Methyl-B12 500 mcg (1/2 of an mg) in NeuraVite – 30 caps for $30 (along with Benfotiamine, ALA and B6)


Vitamin D 2,000 units a day was also shown to decrease diabetic neuropathy pain by 47% after 3 months. 5000 units a day is not too much. The safety level for oral Vitamin D is very high.


Pure Encapsulation Vitamin D 5000 units – 60 capsules for $15.


B9 – L-Methylfolate Calcium (Metafolin) the active form of Folic Acid B9) – 3mg twice a day = 6mg per day. 


This is the same form of folic acid in the widely advertised Metanx which is sold by prescription.


In a 2011 paper in Rev Neurol Dis authors AM Jacobs and D. Cheng reported that 11 patients with painful diabetic neuropathy had skin biopsies to determine end nerve fiber density (ENFD) in skin samples before and after taking L-Methylfolate, methylcobalamin (methyl B12) and pyridoxyl 5’-phosphate twice a day for six months. “At the end of their treatment, 73% of patients showed an increase in calf ENFD, and 82% of patients experienced both reduced frequency and intensity of paresthesias [tingling] and/or dysesthesias [pain and burning].”   In a 2010 paper in the same journal Walker, Morris and Cheng reported on a study  involving 20 patients with symptomatic diabetic peripheral neuropathy taking a mixture of 3 mg of L-methylfolate, 2mg of Methylcobalamin (B 12) and 35 mg of Pyridoxyl 5’-phosphate. They took a double dose for 4 weeks and then a single dose for an additional 48 weeks. Their conclusion was that “ this combination appears to promote restoration of lost cutaneous sensation in DPN (diabetic peripheral neuropathy)”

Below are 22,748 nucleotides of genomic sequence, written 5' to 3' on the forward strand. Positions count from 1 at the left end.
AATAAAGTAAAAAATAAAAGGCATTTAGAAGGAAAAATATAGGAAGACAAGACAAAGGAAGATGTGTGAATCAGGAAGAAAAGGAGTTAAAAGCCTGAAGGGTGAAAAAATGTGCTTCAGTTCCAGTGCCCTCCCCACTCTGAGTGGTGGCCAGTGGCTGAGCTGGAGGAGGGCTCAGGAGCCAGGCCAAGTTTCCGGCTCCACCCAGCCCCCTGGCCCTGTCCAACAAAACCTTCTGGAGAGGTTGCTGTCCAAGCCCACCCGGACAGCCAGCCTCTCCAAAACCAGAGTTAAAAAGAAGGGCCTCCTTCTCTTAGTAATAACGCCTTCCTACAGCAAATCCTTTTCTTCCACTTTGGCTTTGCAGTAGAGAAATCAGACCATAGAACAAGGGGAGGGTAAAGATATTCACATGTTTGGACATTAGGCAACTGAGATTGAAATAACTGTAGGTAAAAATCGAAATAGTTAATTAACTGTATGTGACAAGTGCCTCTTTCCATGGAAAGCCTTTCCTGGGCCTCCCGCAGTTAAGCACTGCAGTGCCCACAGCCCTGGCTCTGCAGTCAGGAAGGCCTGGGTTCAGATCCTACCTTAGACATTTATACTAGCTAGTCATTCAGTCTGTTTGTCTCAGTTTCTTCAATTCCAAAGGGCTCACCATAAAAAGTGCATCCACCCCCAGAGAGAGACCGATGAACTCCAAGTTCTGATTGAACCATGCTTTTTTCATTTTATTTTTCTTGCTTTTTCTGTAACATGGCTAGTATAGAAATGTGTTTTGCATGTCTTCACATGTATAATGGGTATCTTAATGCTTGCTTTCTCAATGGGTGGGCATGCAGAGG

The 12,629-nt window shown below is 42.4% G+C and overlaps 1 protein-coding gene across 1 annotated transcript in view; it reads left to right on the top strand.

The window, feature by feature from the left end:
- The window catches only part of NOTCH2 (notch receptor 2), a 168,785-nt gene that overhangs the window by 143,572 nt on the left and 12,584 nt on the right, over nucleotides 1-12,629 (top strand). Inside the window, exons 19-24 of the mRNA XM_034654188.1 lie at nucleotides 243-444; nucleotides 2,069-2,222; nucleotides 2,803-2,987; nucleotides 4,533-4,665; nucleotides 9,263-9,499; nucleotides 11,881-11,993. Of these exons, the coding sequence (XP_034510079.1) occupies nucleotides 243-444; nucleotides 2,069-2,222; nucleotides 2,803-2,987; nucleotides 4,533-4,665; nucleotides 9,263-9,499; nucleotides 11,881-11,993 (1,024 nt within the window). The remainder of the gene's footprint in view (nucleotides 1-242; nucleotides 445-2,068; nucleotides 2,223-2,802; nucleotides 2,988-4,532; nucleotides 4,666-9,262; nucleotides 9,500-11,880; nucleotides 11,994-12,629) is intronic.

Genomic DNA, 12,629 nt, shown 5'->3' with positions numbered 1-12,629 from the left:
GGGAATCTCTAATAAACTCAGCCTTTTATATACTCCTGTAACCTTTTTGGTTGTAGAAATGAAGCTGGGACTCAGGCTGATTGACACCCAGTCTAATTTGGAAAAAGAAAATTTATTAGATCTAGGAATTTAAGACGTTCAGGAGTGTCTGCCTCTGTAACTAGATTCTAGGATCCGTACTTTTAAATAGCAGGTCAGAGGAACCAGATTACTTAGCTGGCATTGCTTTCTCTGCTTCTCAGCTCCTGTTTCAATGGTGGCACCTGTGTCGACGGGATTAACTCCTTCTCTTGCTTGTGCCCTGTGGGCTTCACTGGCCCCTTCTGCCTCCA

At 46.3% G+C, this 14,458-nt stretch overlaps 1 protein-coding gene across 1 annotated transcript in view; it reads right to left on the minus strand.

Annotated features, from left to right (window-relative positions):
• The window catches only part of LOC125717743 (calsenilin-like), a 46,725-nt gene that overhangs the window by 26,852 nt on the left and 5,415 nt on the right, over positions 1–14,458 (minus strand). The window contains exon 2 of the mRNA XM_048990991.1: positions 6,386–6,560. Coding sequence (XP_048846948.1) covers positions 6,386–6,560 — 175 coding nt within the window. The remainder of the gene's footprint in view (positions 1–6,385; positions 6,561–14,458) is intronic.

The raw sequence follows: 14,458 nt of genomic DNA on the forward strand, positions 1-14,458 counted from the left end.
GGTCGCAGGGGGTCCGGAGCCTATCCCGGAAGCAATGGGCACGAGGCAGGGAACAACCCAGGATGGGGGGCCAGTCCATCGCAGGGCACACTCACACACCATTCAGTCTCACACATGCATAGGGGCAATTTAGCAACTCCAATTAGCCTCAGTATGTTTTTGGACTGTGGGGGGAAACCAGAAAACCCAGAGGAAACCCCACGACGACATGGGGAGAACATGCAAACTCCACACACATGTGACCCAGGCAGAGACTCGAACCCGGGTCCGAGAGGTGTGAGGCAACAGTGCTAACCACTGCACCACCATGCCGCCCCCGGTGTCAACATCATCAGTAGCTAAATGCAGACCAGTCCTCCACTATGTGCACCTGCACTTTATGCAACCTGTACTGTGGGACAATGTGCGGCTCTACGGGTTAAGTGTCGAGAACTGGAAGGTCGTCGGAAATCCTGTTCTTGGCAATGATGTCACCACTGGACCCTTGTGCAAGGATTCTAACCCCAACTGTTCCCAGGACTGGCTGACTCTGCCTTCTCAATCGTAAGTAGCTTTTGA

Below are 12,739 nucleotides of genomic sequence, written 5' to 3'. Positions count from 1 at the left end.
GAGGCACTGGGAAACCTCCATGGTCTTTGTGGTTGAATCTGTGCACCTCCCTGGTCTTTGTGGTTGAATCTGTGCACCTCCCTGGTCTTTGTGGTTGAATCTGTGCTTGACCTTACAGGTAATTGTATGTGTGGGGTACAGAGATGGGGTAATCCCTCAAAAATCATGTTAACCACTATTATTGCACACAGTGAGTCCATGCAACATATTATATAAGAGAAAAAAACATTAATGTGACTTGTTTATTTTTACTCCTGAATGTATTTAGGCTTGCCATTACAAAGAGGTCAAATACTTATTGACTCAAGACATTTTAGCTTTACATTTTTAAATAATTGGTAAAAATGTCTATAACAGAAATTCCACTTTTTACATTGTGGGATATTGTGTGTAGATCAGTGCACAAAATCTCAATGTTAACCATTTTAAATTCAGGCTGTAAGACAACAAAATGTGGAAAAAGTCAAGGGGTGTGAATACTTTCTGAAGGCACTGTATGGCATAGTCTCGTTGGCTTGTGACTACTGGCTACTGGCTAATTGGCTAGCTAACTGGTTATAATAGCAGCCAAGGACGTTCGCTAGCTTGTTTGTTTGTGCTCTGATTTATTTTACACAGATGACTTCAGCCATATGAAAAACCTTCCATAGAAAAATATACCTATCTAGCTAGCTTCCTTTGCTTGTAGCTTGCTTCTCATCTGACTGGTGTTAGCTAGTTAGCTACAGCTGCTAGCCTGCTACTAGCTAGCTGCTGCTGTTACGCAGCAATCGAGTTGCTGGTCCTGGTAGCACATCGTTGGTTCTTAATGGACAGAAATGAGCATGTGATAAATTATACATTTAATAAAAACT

Pure Encapsulation methylfolate 1mg — 90 capsules for $24.  


B-8 Myo-inositol 1000mg  day. This is called a vitamin but does not quite meet the definition since our bodies can make it. There are some reports that this can reduce the effects of neuropathy in some patients.  Maximum doses, according to the web site Livestrong, are 6 grams a day (6000mg) for four weeks or 4 grams (4000 grams) for 10 weeks. One gram a day seems to be quite a safe dose.